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'Partygate': Why Scandals are referred to in English as "Gates"

Do you ever wonder why scandals always have slightly humorous names ending in '-gate'?

It all goes back to the original - the mother of all scandals - Watergate.

The year: 1972

The place: Washington, DC, USA

The players: Richard M. Nixon, President of the United States; a former CIA agent; and Nixon's rival Democratic Party.

I won't bore you with a recounting of the sordid details, but suffice to say that the original 'Gate' scandal involved spy gadgets, a break-in, political rivals... and eventually led to the U.S. President resigning in ignominy.

The event was so momentous it seems to have launched a new grammar rule: scandals are assigned the suffix 'gate'. And not just American political scandals follow this prescription. Scandals all over the world are referred to as 'gates'. There's FIFA-gate (2015), Sofagate (EU), Mandragate (Indonesia), Golfgate (Ireland), Popcorngate (Canada), and if Watergate's not enough, there's Water Bottle-gate (2013).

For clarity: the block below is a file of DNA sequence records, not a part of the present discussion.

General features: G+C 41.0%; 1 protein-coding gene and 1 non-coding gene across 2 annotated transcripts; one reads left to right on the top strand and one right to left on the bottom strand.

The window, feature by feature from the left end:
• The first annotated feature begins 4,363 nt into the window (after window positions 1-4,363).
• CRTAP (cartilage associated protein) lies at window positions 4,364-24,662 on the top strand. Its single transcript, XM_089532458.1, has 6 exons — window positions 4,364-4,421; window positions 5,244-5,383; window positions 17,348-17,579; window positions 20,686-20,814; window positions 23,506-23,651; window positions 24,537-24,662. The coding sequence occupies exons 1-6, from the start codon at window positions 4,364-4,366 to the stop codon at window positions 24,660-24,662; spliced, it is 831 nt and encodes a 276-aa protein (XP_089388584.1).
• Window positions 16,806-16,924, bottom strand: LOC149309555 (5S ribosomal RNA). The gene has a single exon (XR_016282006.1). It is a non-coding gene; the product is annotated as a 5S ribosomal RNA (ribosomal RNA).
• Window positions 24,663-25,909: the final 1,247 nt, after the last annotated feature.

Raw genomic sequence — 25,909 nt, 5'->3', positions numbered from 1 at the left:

The trend isn't even reserved to the realm of politics. There's Flexgate (2019), where the display on Apple's Macbook Pro was purported to fail after frequent opening and closing of the lid due to a fragile flex cable. Then there's Spygates 1, 2 and 3 - a series of unrelated sports scandals involving teams spying on the competition.

It's hard to tell if the uptick in 'Gates' in recent years is due to an actual increase in the number of scandals or is the result of the convenient and memorable way we refer to them. But by associating corruption the world over through this strange and slightly humorous turn of the English language, at least we can feel united as a global people collectively shaking our heads and wondering 'what's next?'.

Further reading:

Merriam-Webster Dictionary



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